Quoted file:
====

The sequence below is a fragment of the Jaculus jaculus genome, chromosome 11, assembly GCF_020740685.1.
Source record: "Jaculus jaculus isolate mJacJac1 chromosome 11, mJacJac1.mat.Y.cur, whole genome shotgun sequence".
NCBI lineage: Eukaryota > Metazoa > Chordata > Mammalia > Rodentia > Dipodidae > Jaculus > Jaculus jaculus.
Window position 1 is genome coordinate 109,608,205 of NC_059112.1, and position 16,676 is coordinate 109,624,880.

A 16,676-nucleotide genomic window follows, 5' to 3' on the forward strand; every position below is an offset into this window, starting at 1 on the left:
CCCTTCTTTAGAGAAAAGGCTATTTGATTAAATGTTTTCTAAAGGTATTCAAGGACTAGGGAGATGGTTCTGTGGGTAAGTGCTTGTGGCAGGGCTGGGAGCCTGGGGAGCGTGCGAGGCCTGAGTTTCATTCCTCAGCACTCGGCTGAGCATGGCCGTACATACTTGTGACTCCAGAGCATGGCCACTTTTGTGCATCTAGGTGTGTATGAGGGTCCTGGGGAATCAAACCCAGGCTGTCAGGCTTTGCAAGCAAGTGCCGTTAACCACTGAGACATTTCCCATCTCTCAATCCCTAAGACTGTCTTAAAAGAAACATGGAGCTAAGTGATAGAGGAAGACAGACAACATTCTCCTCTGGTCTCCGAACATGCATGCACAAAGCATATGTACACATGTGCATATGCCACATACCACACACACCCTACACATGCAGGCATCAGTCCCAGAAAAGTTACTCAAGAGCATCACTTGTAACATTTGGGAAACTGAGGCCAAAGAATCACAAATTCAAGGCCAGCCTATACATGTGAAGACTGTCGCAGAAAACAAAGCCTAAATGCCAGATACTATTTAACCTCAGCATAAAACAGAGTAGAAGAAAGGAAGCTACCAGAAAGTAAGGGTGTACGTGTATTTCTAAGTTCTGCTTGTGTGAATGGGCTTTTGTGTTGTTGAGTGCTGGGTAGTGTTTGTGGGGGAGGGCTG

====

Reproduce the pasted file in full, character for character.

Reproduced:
The sequence below is a fragment of the Jaculus jaculus genome, chromosome 11, assembly GCF_020740685.1.
Source record: "Jaculus jaculus isolate mJacJac1 chromosome 11, mJacJac1.mat.Y.cur, whole genome shotgun sequence".
NCBI lineage: Eukaryota > Metazoa > Chordata > Mammalia > Rodentia > Dipodidae > Jaculus > Jaculus jaculus.
Window position 1 is genome coordinate 109,608,205 of NC_059112.1, and position 16,676 is coordinate 109,624,880.

A 16,676-nucleotide genomic window follows, 5' to 3' on the forward strand; every position below is an offset into this window, starting at 1 on the left:
CCCTTCTTTAGAGAAAAGGCTATTTGATTAAATGTTTTCTAAAGGTATTCAAGGACTAGGGAGATGGTTCTGTGGGTAAGTGCTTGTGGCAGGGCTGGGAGCCTGGGGAGCGTGCGAGGCCTGAGTTTCATTCCTCAGCACTCGGCTGAGCATGGCCGTACATACTTGTGACTCCAGAGCATGGCCACTTTTGTGCATCTAGGTGTGTATGAGGGTCCTGGGGAATCAAACCCAGGCTGTCAGGCTTTGCAAGCAAGTGCCGTTAACCACTGAGACATTTCCCATCTCTCAATCCCTAAGACTGTCTTAAAAGAAACATGGAGCTAAGTGATAGAGGAAGACAGACAACATTCTCCTCTGGTCTCCGAACATGCATGCACAAAGCATATGTACACATGTGCATATGCCACATACCACACACACCCTACACATGCAGGCATCAGTCCCAGAAAAGTTACTCAAGAGCATCACTTGTAACATTTGGGAAACTGAGGCCAAAGAATCACAAATTCAAGGCCAGCCTATACATGTGAAGACTGTCGCAGAAAACAAAGCCTAAATGCCAGATACTATTTAACCTCAGCATAAAACAGAGTAGAAGAAAGGAAGCTACCAGAAAGTAAGGGTGTACGTGTATTTCTAAGTTCTGCTTGTGTGAATGGGCTTTTGTGTTGTTGAGTGCTGGGTAGTGTTTGTGGGGGAGGGCTG